John Vlahos
Professor Ryan McElhaney
Philosophy 102
May 10, 2017
Republic 1 takes pl ace in the ancient city of Pirae us , where Socrates and his friend Glaukon went to observe the celebration devoted to the Gods . After the celebration ended, Socrates and his friend started to heed towards Athens. Then Polemarchos made them to further stay and accept his hospitality. Once at his house, a dialogue began , initially with Pomarchos's father and then with P olemarchos itself , where they tried to establish a definition of justice. Polemarchos adopts his father definition of justice; namely justice is to be truthful always and to return everything that is owed to someone else. This definition accordin g to Polemarchos comes from a very wise and respectable person called Simonidis, and he agrees with this entirely. Then Socrates starts to argue against this definition of justice with an example. He asks Polemarcho s, if he believes to be just for a person to return lent weapons to a friend that has lost self-control. Polemarchos believes that it would be unjust to do so.
Polemarchos, nonetheless, is not convinced that this definition of justice is wrong, but that it was meant under specific pretexts. He believes that it is just to help friends and just to not help enemies. Socrates then asks if it is just to inflict harm on enemies and just to benefit friends. Polemarchos answers that it is indeed what he believes to be justice and asks what Socrates believes about this definition of justice. Socrates replies by asking back , who or what should be benefited from the application of medicine. Polemarchos believes that humans should be benefited from medicine. Socrates then asks what or whom does the supposed craft of justice should benefit. Polemarchos replies the same way again, by replying that the craft of justice should bene fit friends and punish enemies, and that it is appropriate to do so. Then Socrates switches his focus from the craft itself to the person that exercises such craft. For example, he asks to whom the doctor is useful, the appropriate answer would be to the sick person . This questioning and answering was applied to other types of craftsmen in the dialogue . The point being that each type of craftsman was useful to the people that needed his specific skills. Then Socrates asks about the usefulness of the just person. Polemarchos answers that the just person is useful in times of war, to honor allies and punish enemies. Socrates does not agree with this and asks if the just person is only useful at times of war and not in times of peace. Polemarchos seems that he too believes that justi ce is useful at times of piece. Then Socrates asks what should be the purpose of justice in times of piece . Polemarchos replies that the just person would be better to honor contracts. But Socrates disagrees once again by showing that craftsmen are once again better suited to perform their c ontracts. He argues for example that a builder would be better in fulfilling a construction contrast than a miner. So , in the same manner some types of people are better to perform tasks than others. For Polemarchos the just person is best suited to handle monetary exchanges; To safely keep and protect the money of others. Socrates believes that if this is the case, then justice is only useful when money is not to be spent, but to remain without use. This creates a disparity, that justice is only commonly useful when it is to safekeep and protect items, but not when these items are to be used. Socrates goes even further, to say that a good safekeeper is familiar with the practices and thinking processes of a thief; Thus, making the just person able to both safekeep and steal money. Socrates the concludes the definition of justice that Polemarchos seems to agree with, which is the craft of stealing that benefits friends and punishes enemies.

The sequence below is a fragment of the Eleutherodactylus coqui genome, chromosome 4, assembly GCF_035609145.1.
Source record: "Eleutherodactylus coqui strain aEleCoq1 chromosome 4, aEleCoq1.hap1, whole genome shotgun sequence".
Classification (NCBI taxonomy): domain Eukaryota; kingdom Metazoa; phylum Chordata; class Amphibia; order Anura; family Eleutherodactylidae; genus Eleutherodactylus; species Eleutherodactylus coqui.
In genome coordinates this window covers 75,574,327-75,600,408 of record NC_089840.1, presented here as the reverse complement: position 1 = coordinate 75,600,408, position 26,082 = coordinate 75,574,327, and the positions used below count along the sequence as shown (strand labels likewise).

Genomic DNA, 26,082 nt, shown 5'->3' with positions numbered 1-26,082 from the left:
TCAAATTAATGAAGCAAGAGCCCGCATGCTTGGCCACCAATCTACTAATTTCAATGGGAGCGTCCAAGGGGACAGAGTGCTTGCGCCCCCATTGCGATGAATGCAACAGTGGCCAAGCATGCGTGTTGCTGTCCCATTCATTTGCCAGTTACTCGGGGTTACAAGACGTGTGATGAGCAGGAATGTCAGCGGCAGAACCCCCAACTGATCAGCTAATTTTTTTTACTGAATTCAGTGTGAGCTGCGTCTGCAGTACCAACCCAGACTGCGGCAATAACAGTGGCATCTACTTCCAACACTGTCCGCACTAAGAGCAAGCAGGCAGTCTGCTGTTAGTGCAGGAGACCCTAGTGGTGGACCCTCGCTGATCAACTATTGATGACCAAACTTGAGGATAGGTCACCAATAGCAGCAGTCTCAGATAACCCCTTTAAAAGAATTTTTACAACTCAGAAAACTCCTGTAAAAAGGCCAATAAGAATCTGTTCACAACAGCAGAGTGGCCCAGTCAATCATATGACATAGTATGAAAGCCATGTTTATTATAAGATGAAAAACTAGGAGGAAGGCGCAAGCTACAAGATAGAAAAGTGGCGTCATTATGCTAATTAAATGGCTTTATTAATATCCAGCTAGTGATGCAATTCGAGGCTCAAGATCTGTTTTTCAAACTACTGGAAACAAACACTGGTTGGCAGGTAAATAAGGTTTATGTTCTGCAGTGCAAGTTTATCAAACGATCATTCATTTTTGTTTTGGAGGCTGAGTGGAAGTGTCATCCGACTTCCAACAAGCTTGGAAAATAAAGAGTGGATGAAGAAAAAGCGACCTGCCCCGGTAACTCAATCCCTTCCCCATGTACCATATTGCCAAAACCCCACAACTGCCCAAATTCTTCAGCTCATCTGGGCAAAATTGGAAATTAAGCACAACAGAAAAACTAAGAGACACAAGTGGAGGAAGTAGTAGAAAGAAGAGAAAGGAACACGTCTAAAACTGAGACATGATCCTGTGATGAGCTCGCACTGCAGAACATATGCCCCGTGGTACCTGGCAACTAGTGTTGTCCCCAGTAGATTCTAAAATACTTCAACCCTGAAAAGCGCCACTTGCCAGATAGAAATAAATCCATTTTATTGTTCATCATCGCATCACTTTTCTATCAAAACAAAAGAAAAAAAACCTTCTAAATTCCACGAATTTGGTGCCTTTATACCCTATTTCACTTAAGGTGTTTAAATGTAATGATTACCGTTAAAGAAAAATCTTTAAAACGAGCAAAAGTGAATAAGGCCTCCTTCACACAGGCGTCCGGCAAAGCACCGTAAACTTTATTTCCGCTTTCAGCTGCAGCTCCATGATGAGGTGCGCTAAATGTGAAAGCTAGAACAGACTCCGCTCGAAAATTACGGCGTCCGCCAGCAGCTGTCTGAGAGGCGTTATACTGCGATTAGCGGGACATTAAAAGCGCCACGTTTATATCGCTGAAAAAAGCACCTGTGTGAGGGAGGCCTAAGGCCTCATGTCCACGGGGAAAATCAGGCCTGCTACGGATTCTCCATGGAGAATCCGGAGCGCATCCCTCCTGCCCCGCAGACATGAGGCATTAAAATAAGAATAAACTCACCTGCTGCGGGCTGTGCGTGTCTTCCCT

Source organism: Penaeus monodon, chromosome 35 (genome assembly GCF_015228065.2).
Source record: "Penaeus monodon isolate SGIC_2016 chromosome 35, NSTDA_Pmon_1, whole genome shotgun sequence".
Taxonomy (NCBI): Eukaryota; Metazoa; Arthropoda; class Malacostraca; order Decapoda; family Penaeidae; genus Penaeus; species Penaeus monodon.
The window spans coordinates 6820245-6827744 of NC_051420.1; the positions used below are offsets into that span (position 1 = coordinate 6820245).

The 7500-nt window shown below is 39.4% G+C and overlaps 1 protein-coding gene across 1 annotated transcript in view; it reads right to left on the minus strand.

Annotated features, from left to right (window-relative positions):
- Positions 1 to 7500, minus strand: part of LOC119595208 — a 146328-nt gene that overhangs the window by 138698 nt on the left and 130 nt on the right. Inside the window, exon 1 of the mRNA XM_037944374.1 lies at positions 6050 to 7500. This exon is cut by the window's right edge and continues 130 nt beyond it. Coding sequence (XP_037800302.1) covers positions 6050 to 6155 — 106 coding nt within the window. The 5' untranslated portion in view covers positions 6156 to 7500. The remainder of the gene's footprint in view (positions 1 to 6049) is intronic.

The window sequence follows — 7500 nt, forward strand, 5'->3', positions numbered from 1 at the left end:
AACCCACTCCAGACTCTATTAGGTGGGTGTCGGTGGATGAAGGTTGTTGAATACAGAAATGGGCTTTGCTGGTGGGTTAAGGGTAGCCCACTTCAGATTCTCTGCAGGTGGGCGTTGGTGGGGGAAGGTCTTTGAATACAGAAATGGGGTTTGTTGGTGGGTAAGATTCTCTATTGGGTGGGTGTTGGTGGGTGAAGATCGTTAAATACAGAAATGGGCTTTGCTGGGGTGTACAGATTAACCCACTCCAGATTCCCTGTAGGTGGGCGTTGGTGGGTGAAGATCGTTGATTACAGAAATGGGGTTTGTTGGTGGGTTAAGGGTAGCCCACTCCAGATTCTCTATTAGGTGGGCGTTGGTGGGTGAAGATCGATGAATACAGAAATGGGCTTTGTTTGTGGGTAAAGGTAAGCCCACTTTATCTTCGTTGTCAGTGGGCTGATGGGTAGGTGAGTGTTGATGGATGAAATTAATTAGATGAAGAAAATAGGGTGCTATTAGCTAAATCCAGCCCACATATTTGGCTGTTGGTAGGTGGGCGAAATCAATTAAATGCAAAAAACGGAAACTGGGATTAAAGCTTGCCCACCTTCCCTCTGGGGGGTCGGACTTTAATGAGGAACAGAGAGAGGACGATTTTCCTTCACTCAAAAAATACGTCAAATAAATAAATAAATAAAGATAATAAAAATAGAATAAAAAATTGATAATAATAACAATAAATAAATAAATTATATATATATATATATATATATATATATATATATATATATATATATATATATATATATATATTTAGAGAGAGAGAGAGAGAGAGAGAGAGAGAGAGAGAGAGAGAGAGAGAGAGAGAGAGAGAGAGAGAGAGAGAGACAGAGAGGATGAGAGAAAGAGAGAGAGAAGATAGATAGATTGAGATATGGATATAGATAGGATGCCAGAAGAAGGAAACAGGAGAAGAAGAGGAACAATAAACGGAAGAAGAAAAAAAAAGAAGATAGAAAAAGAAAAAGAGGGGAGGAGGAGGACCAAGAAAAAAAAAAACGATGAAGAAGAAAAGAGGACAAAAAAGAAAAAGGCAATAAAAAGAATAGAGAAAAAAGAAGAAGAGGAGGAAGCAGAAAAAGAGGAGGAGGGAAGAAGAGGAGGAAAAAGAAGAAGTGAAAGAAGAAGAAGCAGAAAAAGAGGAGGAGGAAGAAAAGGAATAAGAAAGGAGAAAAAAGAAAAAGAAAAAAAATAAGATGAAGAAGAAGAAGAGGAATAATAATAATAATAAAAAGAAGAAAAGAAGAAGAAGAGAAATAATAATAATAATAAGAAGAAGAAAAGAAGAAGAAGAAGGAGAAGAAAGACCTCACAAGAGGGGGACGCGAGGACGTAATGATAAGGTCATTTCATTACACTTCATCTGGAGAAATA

Then the dialogue takes another turn, when Polemarchos does not agree that justice is the craft of stealing, but he insists that justice is to benefit